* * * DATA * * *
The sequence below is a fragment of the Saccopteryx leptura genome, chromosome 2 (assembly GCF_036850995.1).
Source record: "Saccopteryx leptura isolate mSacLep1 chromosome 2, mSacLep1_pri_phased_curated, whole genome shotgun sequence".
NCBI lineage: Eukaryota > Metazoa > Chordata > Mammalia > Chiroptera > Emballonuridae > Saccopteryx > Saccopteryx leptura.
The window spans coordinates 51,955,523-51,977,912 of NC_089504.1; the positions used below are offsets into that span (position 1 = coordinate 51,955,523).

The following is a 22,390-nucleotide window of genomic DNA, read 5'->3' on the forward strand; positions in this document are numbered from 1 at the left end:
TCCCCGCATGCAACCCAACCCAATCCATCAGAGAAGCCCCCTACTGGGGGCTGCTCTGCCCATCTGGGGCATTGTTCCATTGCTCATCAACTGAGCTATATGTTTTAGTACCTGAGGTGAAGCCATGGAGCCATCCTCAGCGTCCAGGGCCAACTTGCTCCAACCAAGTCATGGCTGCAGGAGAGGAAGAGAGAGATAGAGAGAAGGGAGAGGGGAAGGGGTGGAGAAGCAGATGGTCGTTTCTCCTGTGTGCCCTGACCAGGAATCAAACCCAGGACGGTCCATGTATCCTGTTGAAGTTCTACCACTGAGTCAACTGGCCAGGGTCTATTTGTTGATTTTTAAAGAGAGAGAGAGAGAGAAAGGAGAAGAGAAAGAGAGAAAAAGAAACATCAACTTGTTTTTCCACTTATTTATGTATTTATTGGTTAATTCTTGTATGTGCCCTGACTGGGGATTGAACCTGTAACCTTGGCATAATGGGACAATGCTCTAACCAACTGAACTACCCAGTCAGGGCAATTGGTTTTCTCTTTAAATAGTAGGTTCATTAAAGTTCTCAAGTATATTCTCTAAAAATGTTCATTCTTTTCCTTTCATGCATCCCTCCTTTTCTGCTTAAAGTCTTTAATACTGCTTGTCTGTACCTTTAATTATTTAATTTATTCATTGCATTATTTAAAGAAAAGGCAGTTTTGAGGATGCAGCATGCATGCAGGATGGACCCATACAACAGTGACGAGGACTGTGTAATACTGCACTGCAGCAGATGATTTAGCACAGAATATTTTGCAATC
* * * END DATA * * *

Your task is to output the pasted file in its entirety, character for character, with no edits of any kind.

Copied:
The sequence below is a fragment of the Saccopteryx leptura genome, chromosome 2 (assembly GCF_036850995.1).
Source record: "Saccopteryx leptura isolate mSacLep1 chromosome 2, mSacLep1_pri_phased_curated, whole genome shotgun sequence".
NCBI lineage: Eukaryota > Metazoa > Chordata > Mammalia > Chiroptera > Emballonuridae > Saccopteryx > Saccopteryx leptura.
The window spans coordinates 51,955,523-51,977,912 of NC_089504.1; the positions used below are offsets into that span (position 1 = coordinate 51,955,523).

The following is a 22,390-nucleotide window of genomic DNA, read 5'->3' on the forward strand; positions in this document are numbered from 1 at the left end:
TCCCCGCATGCAACCCAACCCAATCCATCAGAGAAGCCCCCTACTGGGGGCTGCTCTGCCCATCTGGGGCATTGTTCCATTGCTCATCAACTGAGCTATATGTTTTAGTACCTGAGGTGAAGCCATGGAGCCATCCTCAGCGTCCAGGGCCAACTTGCTCCAACCAAGTCATGGCTGCAGGAGAGGAAGAGAGAGATAGAGAGAAGGGAGAGGGGAAGGGGTGGAGAAGCAGATGGTCGTTTCTCCTGTGTGCCCTGACCAGGAATCAAACCCAGGACGGTCCATGTATCCTGTTGAAGTTCTACCACTGAGTCAACTGGCCAGGGTCTATTTGTTGATTTTTAAAGAGAGAGAGAGAGAGAAAGGAGAAGAGAAAGAGAGAAAAAGAAACATCAACTTGTTTTTCCACTTATTTATGTATTTATTGGTTAATTCTTGTATGTGCCCTGACTGGGGATTGAACCTGTAACCTTGGCATAATGGGACAATGCTCTAACCAACTGAACTACCCAGTCAGGGCAATTGGTTTTCTCTTTAAATAGTAGGTTCATTAAAGTTCTCAAGTATATTCTCTAAAAATGTTCATTCTTTTCCTTTCATGCATCCCTCCTTTTCTGCTTAAAGTCTTTAATACTGCTTGTCTGTACCTTTAATTATTTAATTTATTCATTGCATTATTTAAAGAAAAGGCAGTTTTGAGGATGCAGCATGCATGCAGGATGGACCCATACAACAGTGACGAGGACTGTGTAATACTGCACTGCAGCAGATGATTTAGCACAGAATATTTTGCAATC